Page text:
As Stanley Greenspan states, “the key is to create a sense of intent around the component parts of the child that are working.” Giggle time heightens your awareness of what those component parts are, helps you assign communicative meaning to those parts and moves you both into a social partnership of trust. It builds on existing strengths while specifically teaching the essential pragmatic skills that are missing.
At this point, the child is at a perlocutionary or pre-intentional communication level. The child is not yet aware that his behaviors can be interpreted as a form of communication. He does not anticipate social responses contingent upon his behavior, nor does he direct verbal or nonverbal signals to others. It is up to the adult to assign meaning to the child’s potentially communicative behaviors, giving them intent. The adult gives them communicative intent by assigning meaning to random nonsymbolic behaviors.
He can assign meaning by accepting the child’s glance, hesitation, expression, smile or sound as a possible turn in a giggle game sequence. Through the adult’s consistent responsiveness to a behavior, the child will learn that he can predictably affect another. He will be on his way to developing the ability to communicate.
Can you give an example of how to create a giggle game?
Example: The following giggle game captures the moment and creates a spontaneous game out of the child’s actions. It illustrates how a game consists of a series of turns, how the adult assigns meaning to the child’s ordinary actions and how the game’s beginning, middle and ending are formed. It illustrates how the turns are initially altered by the adult and child until a mutually agreed upon sequence emerges.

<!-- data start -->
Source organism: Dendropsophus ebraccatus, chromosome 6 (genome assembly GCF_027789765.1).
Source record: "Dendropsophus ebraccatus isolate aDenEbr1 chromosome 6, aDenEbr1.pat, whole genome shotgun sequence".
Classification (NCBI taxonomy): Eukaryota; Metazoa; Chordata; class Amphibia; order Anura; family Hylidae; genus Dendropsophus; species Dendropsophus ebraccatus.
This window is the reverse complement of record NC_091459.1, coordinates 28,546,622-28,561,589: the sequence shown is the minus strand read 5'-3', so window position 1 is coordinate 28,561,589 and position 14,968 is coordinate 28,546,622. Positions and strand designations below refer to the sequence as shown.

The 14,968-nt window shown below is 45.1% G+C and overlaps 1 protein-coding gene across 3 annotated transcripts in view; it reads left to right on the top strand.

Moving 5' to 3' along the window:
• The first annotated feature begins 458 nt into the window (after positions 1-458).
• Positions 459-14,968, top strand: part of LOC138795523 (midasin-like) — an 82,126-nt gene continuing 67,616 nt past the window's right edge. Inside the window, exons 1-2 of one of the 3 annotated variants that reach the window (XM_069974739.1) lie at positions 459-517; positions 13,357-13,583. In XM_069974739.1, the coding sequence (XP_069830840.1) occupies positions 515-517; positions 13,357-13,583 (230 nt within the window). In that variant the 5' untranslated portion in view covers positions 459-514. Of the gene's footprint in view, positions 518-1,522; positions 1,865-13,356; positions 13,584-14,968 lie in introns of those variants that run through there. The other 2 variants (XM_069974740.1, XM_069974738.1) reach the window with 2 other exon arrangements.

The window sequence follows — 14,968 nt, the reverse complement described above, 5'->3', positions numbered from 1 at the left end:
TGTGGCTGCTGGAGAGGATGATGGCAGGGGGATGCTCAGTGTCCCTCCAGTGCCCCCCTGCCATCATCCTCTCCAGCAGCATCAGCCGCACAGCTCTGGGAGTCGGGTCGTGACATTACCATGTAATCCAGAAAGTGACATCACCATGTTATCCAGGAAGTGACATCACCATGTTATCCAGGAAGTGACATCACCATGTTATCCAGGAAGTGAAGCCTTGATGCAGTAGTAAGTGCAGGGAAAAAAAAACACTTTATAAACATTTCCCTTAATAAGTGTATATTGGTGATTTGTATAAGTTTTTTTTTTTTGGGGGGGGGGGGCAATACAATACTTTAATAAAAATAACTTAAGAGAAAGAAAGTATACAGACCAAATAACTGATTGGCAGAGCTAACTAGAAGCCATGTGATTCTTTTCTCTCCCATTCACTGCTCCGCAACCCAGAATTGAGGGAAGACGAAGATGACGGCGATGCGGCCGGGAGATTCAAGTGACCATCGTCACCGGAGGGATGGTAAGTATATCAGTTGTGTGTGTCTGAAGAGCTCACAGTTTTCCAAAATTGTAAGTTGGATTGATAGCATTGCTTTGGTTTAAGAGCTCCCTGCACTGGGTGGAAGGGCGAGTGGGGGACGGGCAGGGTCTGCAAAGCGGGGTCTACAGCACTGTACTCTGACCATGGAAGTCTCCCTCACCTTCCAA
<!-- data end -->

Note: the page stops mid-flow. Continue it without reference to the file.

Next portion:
Problem: Marcus is very serious, rarely exhibiting smiles or facial pleasure. Any attempt to formally engage him in a lap, floor, or sitting position results in resistance. He has very little staying power in a small play space and flees within seconds.
Solution: Seize the moment and take advantage of an ordinary action that he exhibits. Construct a play space that temporarily expands and then closes up again, allowing him a feeling of safety and control as it expands and he flees. Give meaning to his moving/standing positions, forming them into turns. Use his movement away as one of his turns in the turn-taking sequence.
Child: Marcus has just turned to walk away from the adult once again. As he turns, his back is towards the adult. The adult begins to shape turning to walk away as a possible child’s turn and the beginning of a giggle game.
Adult: “Ahhhhhh.” Begins softly and then becomes louder, with a building crescendo of sound.
Child: Continues to walk, is now three feet away. Walking away could be a possible child’s turn and the middle of a giggle game.
Adult: Grabs Marcus from behind and playfully pulls him down to the floor. This could be an adult’s turn and possible ending if he demonstrates subtle pleasure or even passive acceptance.
Child: Quiet, startled. No social smile. Gets back up and turns to walk away again. This action is the same turn that the adult gave meaning to before, and thus, the game repeats.
Adult: “Ahhhhhh.” This is the same initial adult turn that worked favorably before.